For “good kid, M.A.A.D city” a kitchen too full of cooks has served up an all-time positive outcome for the burgeoning talents of rapper, Kendrick Lamar. A feast for both the common and particular ear, this sumptuous spread of contemporary hip-hop has received nothing but praise and rave reviews since its major label release on October 22nd, 2012. Nearly every track is weighted with a unique set of competing personae, ids, and super egos, dished out by a wide assortment of big name producers and guest appearances – Dr. Dre, Drake, T-Minus and Mary J. Blidge to be named among many.
The album in its entirety is cinematic to IMAX proportions. Short skits in the form of voicemail color the subject matter with striking subjectivity, in a way quite similar to “The Miseducation of Lauryn Hill”. Lyrically and atmospherically speaking, Lamar, Top Dawg, Aftermath Entertainment, and Interscope Records have created a short film, telling the all too familiar tale of an impressionable kid growing up in the rough-and-tumble communities of Compton, California – with a subtle twist. There is more to growing up in L.A. than the glorification of “women, weed and weather,” as in “The Art of Peer Pressure” and “Poetic Justice” we learn that mob mentality and running from gang violence were a very real source of fear for Lamar’s younger self.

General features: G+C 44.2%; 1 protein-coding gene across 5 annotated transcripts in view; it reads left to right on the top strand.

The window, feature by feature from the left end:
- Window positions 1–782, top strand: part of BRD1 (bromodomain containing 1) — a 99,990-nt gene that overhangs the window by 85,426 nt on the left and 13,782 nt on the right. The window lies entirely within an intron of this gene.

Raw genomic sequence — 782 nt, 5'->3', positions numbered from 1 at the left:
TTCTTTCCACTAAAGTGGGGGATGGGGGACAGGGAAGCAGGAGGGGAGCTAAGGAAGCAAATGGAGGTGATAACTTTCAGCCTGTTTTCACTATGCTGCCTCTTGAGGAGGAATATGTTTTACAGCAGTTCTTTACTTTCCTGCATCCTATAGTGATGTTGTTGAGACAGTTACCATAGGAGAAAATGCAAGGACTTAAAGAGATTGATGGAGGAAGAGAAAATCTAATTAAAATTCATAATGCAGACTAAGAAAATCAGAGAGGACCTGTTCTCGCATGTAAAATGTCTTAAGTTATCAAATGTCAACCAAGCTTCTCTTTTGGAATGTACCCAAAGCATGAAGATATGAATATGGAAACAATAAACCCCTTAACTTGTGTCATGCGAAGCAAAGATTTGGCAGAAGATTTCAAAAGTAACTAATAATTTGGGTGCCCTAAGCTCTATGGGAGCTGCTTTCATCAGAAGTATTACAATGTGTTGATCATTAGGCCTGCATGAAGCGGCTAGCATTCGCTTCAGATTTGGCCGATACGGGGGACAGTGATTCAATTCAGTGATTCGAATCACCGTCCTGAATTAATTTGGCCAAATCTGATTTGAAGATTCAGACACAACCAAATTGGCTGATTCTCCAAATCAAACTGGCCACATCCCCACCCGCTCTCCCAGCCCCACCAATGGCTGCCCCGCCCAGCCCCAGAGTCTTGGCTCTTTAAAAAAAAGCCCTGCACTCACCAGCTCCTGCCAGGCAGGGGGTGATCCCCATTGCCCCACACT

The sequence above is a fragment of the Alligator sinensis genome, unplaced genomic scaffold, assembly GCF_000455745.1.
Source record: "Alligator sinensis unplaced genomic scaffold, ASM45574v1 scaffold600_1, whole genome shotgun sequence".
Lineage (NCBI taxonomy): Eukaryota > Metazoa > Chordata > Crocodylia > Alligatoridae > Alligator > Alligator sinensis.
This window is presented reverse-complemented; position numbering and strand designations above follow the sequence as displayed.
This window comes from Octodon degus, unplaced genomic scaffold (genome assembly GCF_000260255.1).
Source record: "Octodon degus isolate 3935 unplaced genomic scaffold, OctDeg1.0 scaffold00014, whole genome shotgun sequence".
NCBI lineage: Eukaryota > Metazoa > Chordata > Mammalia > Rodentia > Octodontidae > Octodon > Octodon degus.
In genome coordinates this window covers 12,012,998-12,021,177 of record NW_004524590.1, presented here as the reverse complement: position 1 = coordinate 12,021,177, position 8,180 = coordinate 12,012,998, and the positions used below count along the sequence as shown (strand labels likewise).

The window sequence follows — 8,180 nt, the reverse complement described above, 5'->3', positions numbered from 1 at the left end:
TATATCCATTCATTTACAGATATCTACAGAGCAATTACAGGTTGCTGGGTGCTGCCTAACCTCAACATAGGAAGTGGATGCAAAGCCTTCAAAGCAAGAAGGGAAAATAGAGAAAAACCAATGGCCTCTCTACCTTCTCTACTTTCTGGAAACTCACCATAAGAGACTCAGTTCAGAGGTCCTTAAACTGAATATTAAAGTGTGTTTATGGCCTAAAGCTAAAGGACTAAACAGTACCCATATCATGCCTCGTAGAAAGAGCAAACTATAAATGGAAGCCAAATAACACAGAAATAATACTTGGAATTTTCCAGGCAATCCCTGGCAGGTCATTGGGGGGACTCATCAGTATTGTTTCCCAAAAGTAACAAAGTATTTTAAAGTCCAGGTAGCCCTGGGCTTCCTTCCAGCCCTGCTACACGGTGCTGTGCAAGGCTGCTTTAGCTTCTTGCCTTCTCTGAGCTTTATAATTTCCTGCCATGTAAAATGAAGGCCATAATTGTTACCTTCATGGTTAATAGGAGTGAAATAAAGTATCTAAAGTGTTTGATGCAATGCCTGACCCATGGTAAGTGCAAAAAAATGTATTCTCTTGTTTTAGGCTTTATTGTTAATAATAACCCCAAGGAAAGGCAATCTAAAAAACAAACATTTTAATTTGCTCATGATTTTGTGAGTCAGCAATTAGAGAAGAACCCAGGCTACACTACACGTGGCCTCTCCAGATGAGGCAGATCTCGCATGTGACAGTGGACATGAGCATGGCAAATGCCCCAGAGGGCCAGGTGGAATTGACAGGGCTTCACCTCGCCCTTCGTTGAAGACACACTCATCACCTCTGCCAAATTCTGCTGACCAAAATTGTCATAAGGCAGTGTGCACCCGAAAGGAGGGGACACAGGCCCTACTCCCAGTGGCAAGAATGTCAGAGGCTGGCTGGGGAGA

The message “good kid, M.A.A.D city” delivers marks the difference between a rapper who has succumb to corruption only to perpetuate it, and Kendrick, who hints at his aim to rise above it, and pass on his wisdom. The voicemail clip in “Real,” seems to sum it up. Lamar’s mother speaks prophetically to her missing son: “Come back a man, tell your story to these black and brown kids in Compton, let ‘em know you was just like them. But you still rose from that dark place of violence, becoming a positive person.”
Beyond the mastery of story-telling, which commands the overall success of this album, the music in and of itself is textured and uniformly enjoyable throughout all 17 tracks of the deluxe edition. The beats take a cue from the neo-soul genre; warm, at times esoteric, laid-back, tuneful and understated, while reminding the ear of an era when music was rebellious and fully conscious. Basslines are velvety smooth, and drawn out, underscoring the busy helium-harmonies and drone-like sound effects which reoccur as a modern motif (i.e. the hook of “Bitch, Don’t Kill My Vibe”).
Lamar demonstrates his flare for voice acting, or a possible tendency toward multiple personality disorder, animating each track with a set of Compton characters, versions of himself at different stages in life and his own torn subconscious, all the while showcasing his talent for lickity split, breath defying turns of phrase.
It is advisable to listen to “good kid, M.A.A.D. city” from start to finish toget the full affect of the album. However, some of the more memorable tracks include “The Recipe,” featuring Dr. Dre, “Poetic Justice,” featuring Drake and sampling from Janet Jackson’s “Any Time, Any Place,” and “Swimming Pools, (Drank),” produced by T-Minus.
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